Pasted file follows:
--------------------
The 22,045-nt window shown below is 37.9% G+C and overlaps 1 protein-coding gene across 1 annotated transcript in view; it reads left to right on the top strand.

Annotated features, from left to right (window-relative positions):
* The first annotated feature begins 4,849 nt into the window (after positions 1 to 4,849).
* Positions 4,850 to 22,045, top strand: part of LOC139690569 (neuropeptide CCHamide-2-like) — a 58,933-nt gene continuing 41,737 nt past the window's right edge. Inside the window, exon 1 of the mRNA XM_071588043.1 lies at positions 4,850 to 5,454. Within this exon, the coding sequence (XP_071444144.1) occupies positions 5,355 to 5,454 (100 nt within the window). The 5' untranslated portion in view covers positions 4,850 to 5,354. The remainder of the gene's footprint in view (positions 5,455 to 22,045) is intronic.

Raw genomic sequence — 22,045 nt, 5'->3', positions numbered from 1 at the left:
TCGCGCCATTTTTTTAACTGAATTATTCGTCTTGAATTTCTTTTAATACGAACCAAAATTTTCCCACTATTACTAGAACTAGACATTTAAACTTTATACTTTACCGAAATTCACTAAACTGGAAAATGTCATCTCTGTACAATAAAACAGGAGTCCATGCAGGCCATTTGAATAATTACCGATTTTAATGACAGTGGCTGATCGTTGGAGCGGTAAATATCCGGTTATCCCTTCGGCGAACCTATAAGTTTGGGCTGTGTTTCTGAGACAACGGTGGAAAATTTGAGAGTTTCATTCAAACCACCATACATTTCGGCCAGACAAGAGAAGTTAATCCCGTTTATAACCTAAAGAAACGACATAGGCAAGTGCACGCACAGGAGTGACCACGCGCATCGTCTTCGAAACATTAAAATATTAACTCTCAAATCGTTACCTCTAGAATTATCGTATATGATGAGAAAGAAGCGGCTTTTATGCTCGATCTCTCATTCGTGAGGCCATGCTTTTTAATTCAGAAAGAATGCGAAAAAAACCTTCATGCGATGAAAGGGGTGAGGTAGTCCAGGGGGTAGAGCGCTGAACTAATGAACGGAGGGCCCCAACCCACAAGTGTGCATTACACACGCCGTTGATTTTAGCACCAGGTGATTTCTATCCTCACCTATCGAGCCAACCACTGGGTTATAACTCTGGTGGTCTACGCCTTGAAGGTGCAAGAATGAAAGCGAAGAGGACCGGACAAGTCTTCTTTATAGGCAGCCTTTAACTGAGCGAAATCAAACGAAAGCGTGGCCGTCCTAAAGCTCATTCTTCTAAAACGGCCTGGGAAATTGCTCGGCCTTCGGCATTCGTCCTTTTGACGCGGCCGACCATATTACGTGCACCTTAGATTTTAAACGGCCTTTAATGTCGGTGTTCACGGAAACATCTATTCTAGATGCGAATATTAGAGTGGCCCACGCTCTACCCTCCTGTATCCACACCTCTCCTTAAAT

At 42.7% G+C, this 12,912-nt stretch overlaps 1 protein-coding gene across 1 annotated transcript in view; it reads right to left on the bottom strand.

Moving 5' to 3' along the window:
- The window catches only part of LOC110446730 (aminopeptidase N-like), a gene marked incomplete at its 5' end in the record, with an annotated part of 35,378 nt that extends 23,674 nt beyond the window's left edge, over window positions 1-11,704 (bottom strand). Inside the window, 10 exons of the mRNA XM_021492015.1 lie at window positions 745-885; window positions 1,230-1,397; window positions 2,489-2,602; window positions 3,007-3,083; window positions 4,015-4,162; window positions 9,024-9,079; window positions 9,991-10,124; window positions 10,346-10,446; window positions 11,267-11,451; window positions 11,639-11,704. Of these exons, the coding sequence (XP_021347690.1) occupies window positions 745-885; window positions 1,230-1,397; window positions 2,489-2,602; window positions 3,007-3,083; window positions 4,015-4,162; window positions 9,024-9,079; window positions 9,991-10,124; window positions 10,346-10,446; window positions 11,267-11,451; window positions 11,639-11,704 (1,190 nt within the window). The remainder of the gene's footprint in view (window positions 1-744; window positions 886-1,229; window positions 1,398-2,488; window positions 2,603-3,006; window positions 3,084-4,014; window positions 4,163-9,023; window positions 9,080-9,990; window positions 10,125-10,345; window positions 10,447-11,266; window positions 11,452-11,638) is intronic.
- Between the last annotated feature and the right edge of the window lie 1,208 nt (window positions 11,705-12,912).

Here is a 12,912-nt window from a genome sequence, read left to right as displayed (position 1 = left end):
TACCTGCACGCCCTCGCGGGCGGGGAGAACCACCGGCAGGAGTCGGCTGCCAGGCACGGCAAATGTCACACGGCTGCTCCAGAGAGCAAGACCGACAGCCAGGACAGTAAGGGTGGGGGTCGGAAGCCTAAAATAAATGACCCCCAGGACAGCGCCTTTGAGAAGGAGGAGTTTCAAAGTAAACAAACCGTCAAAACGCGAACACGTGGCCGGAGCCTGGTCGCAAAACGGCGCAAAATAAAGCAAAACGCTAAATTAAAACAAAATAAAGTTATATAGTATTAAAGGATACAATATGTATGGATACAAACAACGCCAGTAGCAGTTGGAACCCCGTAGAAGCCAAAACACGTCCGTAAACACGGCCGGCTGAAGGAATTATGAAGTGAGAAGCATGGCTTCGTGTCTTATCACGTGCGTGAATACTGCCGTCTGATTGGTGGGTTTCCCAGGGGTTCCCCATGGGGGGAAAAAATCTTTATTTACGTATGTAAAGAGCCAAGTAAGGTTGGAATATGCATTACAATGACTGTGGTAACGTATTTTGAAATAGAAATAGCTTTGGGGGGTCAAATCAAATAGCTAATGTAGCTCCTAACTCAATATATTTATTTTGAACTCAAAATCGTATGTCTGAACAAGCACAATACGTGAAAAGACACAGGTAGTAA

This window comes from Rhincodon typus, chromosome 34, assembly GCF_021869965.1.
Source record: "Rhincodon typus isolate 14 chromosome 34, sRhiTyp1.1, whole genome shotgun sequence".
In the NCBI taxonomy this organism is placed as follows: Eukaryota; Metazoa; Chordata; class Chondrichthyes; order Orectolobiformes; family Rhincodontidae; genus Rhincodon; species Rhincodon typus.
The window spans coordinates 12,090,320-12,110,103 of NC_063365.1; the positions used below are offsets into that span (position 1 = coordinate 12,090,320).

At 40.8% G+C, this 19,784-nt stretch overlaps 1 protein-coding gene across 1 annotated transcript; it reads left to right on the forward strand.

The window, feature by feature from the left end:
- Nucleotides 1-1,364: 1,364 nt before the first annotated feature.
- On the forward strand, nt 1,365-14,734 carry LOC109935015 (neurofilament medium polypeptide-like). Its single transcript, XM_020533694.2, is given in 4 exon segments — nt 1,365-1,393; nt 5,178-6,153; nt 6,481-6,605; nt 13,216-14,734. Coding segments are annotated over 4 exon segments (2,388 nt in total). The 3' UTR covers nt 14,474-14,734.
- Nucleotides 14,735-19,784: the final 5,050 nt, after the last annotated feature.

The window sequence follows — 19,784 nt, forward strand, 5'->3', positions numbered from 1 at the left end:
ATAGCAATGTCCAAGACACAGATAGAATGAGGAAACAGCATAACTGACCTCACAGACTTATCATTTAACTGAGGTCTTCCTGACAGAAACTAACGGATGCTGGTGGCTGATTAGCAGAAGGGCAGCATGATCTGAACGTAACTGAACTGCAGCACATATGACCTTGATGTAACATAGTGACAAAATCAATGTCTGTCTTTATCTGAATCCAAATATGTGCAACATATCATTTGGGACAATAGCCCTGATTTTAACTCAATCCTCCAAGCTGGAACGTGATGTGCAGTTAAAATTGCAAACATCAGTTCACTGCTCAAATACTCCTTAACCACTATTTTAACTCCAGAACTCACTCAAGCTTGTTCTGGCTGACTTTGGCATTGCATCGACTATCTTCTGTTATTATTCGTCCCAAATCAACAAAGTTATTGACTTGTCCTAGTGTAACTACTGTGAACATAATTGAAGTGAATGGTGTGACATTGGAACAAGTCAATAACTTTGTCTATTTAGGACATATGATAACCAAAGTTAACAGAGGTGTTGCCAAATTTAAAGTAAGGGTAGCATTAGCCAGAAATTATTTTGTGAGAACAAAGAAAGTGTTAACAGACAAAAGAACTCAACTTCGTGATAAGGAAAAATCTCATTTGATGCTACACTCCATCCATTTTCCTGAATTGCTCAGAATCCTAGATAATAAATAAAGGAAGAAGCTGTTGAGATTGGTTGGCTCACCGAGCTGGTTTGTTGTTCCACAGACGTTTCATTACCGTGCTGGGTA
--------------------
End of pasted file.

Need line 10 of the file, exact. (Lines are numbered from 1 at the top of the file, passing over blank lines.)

- Between the last annotated feature and the right edge of the window lie 1,208 nt (window positions 11,705-12,912).